Net Metering for You and Me


Electricity is a costly and, due to its frequent absence, a highly-treasured commodity in Pakistan. Pakistan’s electricity deficit still hovers around 3000-6000 MW/day.

Expensive imported oil and gas dominate the energy mix of Pakistan; gas: 47.5 %, oil: 30.5% of the total energy mix of Pakistan, which is why the common man has to bear the brunt of the high cost of electricity (Nepra rates range from 8-10 Rs. /unit). To meet its energy needs, Pakistan is gradually exploring avenues which will help in the production of decentralized power generation.

For a country like Pakistan, production of electricity by solar energy is proving to be one of the most promising means of electricity production.

The Dynamics of Net Metering

Net metering is a relatively new concept which requires a bi-directional meter or two different meters. Net metering allows the residential and commercial customers with on-grid or hybrid rooftop solar panels having a three-phase electricity connection to inject the excessive electricity into the national grid, thus offsetting some or all of the electricity which has been generated by solar panels.


Parliament of Pakistan Goes Solar

In February 2016, the parliament of Pakistan became the first ever parliament in the world to be completely run on solar power. In Pakistan, the phenomenon of net metering is still very new and has been regulated only for the Parliament till date.

What does net metering have it in me?

For a common citizen, solar energy not only means access to the cheap and uninterrupted flow of electricity but through net metering, the common citizen will also contribute electricity to the national grid and can earn profits for himself. This may happen in the long run, but once implemented, through net metering, the residential, commercial and industrial customer will be able to sell carbon credits as well. This practice is becoming more common in technologically developed countries.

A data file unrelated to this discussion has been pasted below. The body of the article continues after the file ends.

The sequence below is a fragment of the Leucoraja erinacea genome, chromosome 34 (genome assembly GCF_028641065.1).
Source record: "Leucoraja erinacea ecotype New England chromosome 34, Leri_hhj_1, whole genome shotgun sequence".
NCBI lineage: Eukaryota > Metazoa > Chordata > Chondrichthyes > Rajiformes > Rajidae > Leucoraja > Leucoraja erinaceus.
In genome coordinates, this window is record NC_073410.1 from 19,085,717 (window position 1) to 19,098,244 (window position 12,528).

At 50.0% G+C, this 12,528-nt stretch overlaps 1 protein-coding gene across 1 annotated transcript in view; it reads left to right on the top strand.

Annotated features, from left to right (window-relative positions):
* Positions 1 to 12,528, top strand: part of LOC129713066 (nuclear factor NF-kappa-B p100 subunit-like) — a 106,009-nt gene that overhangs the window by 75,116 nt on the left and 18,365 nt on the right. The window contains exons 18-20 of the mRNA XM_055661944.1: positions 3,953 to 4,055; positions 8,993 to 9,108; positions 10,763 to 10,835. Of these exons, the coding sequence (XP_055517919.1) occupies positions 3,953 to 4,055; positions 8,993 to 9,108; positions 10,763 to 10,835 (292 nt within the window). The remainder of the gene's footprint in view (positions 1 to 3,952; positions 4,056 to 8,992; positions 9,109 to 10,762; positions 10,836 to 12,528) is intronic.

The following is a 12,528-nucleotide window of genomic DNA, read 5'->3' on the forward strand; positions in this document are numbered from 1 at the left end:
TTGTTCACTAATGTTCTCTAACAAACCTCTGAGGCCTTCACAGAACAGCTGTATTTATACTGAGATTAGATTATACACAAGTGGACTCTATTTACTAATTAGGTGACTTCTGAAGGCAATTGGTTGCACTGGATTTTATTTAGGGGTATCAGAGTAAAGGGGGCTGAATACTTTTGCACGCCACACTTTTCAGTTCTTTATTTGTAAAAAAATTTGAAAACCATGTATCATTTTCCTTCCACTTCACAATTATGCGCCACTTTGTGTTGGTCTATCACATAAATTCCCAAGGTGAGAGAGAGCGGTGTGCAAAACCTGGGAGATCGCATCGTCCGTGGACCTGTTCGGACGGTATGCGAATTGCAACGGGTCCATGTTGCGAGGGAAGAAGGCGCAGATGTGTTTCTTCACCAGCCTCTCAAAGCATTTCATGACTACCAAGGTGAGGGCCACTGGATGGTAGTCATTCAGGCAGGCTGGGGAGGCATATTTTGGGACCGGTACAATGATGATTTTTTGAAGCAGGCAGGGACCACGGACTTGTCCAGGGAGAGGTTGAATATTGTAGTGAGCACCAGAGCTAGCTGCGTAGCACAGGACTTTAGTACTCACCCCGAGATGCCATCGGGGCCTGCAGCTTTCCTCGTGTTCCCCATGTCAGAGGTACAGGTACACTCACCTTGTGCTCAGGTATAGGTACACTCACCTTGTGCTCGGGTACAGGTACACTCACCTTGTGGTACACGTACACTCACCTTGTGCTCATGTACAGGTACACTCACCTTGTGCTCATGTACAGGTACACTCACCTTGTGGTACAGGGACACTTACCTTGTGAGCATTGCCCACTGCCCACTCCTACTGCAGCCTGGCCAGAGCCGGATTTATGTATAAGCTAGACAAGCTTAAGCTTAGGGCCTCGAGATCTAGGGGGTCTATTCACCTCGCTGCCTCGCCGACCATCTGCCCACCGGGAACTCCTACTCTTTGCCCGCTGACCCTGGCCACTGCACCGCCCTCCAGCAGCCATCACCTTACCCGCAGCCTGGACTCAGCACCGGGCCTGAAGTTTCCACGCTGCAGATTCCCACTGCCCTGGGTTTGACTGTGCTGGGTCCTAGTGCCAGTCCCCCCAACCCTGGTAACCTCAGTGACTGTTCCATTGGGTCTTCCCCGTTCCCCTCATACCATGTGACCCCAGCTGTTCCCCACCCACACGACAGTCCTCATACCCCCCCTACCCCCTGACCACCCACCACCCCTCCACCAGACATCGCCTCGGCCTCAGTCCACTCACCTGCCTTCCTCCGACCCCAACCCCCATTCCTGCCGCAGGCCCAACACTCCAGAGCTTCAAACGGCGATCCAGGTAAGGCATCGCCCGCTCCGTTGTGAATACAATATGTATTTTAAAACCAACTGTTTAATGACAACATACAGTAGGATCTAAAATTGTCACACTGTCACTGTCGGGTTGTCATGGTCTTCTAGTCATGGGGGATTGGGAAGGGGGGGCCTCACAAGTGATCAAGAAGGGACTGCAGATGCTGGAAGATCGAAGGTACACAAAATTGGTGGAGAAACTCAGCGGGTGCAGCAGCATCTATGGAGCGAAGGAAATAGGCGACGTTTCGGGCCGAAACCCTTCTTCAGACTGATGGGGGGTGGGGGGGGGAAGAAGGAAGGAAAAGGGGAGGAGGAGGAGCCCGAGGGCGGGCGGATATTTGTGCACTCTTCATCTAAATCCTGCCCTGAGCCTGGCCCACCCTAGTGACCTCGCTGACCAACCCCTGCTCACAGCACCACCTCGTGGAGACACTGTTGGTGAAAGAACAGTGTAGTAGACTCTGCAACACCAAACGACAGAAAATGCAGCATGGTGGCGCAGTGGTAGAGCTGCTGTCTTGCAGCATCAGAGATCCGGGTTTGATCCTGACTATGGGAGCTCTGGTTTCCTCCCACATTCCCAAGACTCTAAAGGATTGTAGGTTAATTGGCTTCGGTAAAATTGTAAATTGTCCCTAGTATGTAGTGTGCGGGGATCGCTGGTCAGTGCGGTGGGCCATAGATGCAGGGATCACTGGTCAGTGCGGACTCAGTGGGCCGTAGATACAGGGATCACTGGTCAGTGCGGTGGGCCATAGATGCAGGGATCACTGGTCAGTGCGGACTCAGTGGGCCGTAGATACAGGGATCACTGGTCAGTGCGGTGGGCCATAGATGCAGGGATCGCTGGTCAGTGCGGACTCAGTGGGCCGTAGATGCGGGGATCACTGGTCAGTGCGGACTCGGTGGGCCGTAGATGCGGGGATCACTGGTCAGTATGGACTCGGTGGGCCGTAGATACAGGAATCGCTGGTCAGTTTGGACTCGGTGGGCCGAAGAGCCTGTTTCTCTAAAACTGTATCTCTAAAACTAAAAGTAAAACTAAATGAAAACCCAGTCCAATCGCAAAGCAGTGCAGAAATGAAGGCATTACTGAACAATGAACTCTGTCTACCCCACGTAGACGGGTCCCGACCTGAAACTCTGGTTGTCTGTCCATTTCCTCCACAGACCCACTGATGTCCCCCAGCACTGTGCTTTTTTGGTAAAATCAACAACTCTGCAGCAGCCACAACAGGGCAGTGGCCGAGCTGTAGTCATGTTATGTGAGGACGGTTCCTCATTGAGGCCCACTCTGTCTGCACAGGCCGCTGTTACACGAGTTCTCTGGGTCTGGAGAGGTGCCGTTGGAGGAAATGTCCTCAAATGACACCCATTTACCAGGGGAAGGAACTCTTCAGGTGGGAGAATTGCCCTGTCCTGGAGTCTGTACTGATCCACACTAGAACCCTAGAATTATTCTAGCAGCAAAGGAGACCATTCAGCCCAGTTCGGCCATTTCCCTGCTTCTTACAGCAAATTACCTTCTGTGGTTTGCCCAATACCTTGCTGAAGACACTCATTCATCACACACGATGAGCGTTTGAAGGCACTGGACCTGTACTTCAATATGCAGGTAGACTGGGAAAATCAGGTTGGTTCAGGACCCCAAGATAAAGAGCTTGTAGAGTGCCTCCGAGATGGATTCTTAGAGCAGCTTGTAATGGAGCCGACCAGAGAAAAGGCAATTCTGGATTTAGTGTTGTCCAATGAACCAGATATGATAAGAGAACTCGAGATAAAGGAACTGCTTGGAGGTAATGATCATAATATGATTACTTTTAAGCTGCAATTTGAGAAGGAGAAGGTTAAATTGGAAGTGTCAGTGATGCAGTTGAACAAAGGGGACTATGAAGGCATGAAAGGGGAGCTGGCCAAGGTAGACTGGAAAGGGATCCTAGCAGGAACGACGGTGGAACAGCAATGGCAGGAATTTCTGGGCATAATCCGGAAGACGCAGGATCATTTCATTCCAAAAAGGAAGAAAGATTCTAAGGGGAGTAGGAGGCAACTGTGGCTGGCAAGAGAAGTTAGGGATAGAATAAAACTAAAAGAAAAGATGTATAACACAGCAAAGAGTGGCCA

What is the future of net metering in Pakistan?

British multinational law firm Eversheds states that Pakistan is one of the most exciting renewable markets globally, with an abundance of potential. The Government of Pakistan is providing subsidies to solar power generation companies and has already taken the initiative of issuing the license for net metering to the National Assembly of Pakistan, which is the hub of policy making in Pakistan.

This is indicative of the seriousness and commitment of Pakistani government in benefiting from solar power across the country. Currently, net metering has not been regulated on a wide-spread level because of technical lacunas like the absence of billing software, lack of training of the field staff and officers and technical incompetency. But it seems likely that these issues will be resolved in near future and net metering will be implemented across the country.

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